I met Lella Gandini in 1996 when my husband and I were visiting Rome and staying at the American Academy . At the time, her husband, Lester Little, was the director of the Academy. On the plane trip I was reading The Hundred Languages of Children and I was so surprised when we reached the main desk of the Academy to check in and I saw Lella’s photo on a bulletin board above the receptionist’s desk. We have remained correspondents since that visit.
Amazingly, I had a second surprise visit connected with Lella. This one included Cathy. When my daughter was having a concert in Worchester, Massachusetts, I was introduced to the publisher, Wyatt Wade. He invited me, along with my daughter and son-in-law, to visit his newly restored office. When we arrived, Lella and Cathy were there waiting for me! After a tour of the office, we all went to Wyatt’s home for dinner. It was a visit that I’ll always remember.
When I came up with the idea for this new series of conversations, I immediately thought of these two inspiring women. I crossed my fingers when I invited them to participate and to my utter delight, they immediately accepted the invitation.
Lella serves as Reggio Emilia Liason in the United States for Dissemination of the Reggio Emilia Approach. The Principles of the Reggio Emilia Approach include:
a deep respect for the ideas of children and teachers.
a belief that knowledge is constructed through social interchange.
the value of using materials and media to express and communicate feelings, thoughts and understandings.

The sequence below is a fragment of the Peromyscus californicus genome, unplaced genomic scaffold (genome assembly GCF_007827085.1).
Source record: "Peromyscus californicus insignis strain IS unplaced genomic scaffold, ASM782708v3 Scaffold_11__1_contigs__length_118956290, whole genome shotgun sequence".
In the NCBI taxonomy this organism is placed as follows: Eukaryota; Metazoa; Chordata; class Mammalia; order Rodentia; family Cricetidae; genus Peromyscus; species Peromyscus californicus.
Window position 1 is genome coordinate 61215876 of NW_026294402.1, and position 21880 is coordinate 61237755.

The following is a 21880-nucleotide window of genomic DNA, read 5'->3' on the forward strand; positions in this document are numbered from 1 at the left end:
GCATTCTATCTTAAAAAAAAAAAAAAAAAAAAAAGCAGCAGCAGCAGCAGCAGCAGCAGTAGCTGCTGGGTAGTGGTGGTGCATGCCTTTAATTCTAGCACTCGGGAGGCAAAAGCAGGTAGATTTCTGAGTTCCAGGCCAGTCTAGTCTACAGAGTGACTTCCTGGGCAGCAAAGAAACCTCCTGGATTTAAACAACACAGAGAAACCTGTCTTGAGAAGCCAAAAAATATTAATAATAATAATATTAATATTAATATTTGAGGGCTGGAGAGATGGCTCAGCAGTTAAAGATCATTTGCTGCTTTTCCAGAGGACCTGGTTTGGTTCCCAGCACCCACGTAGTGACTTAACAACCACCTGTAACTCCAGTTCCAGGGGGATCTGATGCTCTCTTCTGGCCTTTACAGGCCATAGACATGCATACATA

the desire to document children’s and teacher’s processes to preserve memories and sustain in-depth work.
the joy and growth that comes from collaborating with other teachers and with children in the search for knowledge and understanding of relationships.
Cathy Topal and Lella Gandini took some time the morning of November 17, 2020 to talk about Beautiful Stuff and the Gift of Discovery.
Here is a very apropros and entertaining video of how the artist Hanoch Piven uses beautiful stuff in his art. You might want to share this with your children. They will love it! https://youtu.be/f7bZWbzuW_I
This past Saturday I came across a blog that was posted on Facebook and the latest entry was titled Beautiful Stuff: Diary of a Gan Teacher. A kindergarten teacher was about to begin the Beautiful Stuff project with her class and would be blogging about it periodically. What a perfect find this was for me! The kindergarten classes in two of the schools where I consult are just beginning this project. I emailed all of the teachers the link to this blog and encouraged them to read it, and if they felt the urge, to send in comments on how the project was working in their classes.
Then, yesterday (Sunday) I received a beautiful private message on my Facebook page from Amy Meltzer, a kindergarten teacher working in Massachusetts. She wrote about how much she enjoys my blog and how it is supporting her planning for Choice Time. It was such a wonderful beginning to my Sunday. I wrote back to Amy and through the course of our back and forth communications discovered that Amy is the author of the Beautiful Stuff blog! Now isn’t that amazing!
I just love the Beautiful Stuff project. As a staff developer working with early childhood teachers, I find that it is a perfect way to support teachers in understanding the joy and potential of exploration, inquiry and creative expression.
The project is presented in the book Beautiful Stuff! Learning with Found Materialsby Cathy Weisman Topal and Lella Gandini. The publisher’s description of the book on their website says, “inspired by educational practices in Reggio Emilia, Italy, this book focuses on process rather than product. Chapters cover collecting and organizing materials, stimulating thoughts about design, reflecting upon and extending work, and more. Several sorting and categorizing activities are presented, along with individual and group projects and constructions.”